Import semantic model into the pseudo-table
Consuming a standardized revenue metric
Currently, the revenue metric is used only on the GoodData.CN platform. Let’s see how to access the semantic model and consume the metric with other data tools.
First, the SQL client—DBeaver in this case— needs to be connected to GoodData FDW.
Connection type: PostgreSQL Host: localhost Port: 2543 Database: gooddata Username: gooddata password: gooddata123
select customers_region, revenue from demo.compute;
Data science IDEs
To work with Jupyter, let’s start the notebook server from the command line:
$ jupyter notebook
Next, we will use ipython-sql to connect to the FDW, run the same SQL query used with DBeaver, and print the Revenue by Region results.
Revenue by Region — Jupyter
As a BI platform, this article uses Metabase, and we will run it locally as a container. The following command starts the Metabase container (note that the original port is changed from 3000 to 12345 because GoodData.CN CE uses the port 3000):
$ docker run -d -p 12345:3000 --name metabase metabase/metabase
Once the Metabase container is running, we need to create a network to connect the container with the FDW container because—as you guessed—everything is still running locally.
$ docker network create network $ docker network connect network metabase $ docker network connect network gooddata-fdw-container-name
Next, we can connect Metabase to the FDW pseudo table with the following details and credentials:
Host: host.docker.internal Port: 2543 Database name: gooddata Username: gooddata password: gooddata123
When the connection is complete, we can again use the same SQL query to compute the Revenue by Region results.
For this part, I created a React application using GoodData.UI accelerator toolkit. It is a CLI-based tool that guides you through creating the application step by step in your terminal application. The tool creates an application that is ready for use with none or minimal additional configuration needed from our side.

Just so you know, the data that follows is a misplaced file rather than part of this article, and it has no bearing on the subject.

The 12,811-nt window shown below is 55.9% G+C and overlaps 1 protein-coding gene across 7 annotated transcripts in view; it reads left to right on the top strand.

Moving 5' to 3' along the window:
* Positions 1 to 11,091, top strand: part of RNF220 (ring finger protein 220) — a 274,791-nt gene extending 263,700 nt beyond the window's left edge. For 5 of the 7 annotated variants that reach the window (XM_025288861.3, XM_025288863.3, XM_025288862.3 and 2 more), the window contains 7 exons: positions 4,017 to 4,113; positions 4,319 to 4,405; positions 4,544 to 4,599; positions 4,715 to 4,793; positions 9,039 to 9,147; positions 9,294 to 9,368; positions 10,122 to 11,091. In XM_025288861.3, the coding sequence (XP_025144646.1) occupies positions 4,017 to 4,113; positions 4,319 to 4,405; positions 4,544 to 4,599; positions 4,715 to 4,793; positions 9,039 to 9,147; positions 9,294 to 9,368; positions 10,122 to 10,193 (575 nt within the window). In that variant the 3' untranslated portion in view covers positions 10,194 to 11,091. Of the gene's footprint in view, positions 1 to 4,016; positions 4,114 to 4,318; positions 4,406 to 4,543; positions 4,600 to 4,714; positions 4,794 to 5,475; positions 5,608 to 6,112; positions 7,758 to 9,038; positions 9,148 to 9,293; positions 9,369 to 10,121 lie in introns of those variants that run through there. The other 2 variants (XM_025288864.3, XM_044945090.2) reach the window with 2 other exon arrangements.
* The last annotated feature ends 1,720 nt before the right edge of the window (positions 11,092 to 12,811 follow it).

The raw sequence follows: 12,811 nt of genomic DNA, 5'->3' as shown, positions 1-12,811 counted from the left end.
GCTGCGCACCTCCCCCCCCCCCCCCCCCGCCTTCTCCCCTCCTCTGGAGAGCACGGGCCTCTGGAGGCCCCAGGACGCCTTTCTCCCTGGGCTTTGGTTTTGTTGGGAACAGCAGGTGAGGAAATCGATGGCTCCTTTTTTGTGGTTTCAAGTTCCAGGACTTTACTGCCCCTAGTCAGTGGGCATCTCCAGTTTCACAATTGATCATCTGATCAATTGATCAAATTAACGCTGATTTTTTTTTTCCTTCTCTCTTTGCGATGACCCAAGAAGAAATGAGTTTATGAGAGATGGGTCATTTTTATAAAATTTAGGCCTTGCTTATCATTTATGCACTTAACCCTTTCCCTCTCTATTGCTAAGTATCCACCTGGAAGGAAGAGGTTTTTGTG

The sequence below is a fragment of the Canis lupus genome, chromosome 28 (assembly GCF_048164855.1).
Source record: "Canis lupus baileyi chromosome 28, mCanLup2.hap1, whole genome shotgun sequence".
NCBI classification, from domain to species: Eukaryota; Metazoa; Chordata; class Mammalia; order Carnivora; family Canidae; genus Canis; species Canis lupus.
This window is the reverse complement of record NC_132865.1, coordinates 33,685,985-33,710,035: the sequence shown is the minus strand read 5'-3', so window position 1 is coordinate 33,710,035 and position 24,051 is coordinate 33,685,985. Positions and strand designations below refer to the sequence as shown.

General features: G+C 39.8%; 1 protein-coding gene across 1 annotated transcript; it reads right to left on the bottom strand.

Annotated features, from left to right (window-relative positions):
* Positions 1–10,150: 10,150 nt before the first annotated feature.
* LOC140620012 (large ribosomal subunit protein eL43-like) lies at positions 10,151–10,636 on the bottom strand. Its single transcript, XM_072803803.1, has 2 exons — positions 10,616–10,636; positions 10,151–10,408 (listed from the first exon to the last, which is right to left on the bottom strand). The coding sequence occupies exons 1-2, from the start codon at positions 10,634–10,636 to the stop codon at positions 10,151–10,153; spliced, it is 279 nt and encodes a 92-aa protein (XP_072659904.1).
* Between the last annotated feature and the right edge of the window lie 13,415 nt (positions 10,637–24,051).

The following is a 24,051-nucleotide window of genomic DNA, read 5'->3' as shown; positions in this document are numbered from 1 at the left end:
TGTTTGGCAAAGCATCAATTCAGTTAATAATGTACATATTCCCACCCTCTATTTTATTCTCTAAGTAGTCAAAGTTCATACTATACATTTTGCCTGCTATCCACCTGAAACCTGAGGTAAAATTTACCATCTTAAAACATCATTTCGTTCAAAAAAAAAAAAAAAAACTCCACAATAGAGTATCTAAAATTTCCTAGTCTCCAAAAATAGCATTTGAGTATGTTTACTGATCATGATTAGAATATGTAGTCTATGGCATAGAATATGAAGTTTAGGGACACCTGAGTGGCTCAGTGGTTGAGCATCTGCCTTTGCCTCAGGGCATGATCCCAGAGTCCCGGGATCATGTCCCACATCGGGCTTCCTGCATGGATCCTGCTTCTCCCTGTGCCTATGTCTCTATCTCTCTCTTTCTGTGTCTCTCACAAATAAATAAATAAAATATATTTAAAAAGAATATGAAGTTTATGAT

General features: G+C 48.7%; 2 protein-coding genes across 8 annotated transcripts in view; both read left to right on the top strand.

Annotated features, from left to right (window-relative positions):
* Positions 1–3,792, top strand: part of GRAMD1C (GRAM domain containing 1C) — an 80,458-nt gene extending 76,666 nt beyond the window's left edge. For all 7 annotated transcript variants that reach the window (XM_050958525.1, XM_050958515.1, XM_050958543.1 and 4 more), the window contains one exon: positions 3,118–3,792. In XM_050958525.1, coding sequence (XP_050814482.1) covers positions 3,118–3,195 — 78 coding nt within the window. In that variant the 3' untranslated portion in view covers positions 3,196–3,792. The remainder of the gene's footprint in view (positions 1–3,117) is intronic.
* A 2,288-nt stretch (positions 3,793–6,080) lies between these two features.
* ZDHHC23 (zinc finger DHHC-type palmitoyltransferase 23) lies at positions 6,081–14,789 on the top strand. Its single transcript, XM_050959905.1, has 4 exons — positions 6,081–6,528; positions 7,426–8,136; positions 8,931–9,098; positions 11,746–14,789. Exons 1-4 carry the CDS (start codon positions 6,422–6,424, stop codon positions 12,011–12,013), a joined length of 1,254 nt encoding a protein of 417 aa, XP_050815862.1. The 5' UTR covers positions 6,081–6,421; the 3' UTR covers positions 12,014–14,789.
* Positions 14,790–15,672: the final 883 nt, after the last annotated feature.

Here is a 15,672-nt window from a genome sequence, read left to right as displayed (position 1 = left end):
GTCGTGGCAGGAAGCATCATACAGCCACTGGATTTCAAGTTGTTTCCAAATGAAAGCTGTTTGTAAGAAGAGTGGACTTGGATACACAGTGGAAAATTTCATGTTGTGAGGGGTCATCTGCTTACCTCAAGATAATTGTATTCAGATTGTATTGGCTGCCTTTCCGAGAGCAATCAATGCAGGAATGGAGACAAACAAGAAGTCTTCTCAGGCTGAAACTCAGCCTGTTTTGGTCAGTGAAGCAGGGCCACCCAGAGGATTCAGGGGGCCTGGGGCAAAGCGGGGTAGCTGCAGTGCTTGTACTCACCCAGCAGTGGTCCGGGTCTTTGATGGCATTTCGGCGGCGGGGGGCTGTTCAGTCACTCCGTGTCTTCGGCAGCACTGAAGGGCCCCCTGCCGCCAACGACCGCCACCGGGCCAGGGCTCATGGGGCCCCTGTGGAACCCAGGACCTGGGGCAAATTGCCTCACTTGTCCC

To start with the React project, we run the below command in the terminal and follow the instructions provided by the CLI.
npx --ignore-existing @gooddata/create-gooddata-react-app my-app
Once the build is finished, we need to go to the generated directory and start the app with the yarn start command.
cd my-app yarn start
Then, we follow the directions on the main page and make the following edits to the src/constants.js file.
Constant.js config — React app
export TIGER_API_TOKEN=YWRtaW46Ym9vdHN0cmFwOmFkbWluMTIz yarn refresh-ldm
Once the human-readable names for the data model objects and other metadata are generated, we can edit the src/routes/Home.js file to match the following code to create a Revenue by Region table:
home.js code for Revenue by Region table—React app
When we return to the browser and go to the Home tab, we see the embedded Revenue by Region results.
Comparing the results
For ease of comparison, I combined all the results of the previous steps into the image below. As we can see, all tools accessed the same semantic model, consumed the same Revenue metric, and calculated exactly the same results.
The purpose of this article was to show how easy it is to start standardizing metrics. Standardization means that all our metrics are defined in one place and can be consumed by different data tools, such as SQL clients, Data science IDEs, BI platforms, and applications.
With headless BI, the standardization is achieved by decoupling the analytical backend and computing from consumption and exposing the semantic layer via APIs and standard protocols. Thus, we can work with consistent metrics —with a shared understanding of what our data means— using the tools familiar to us.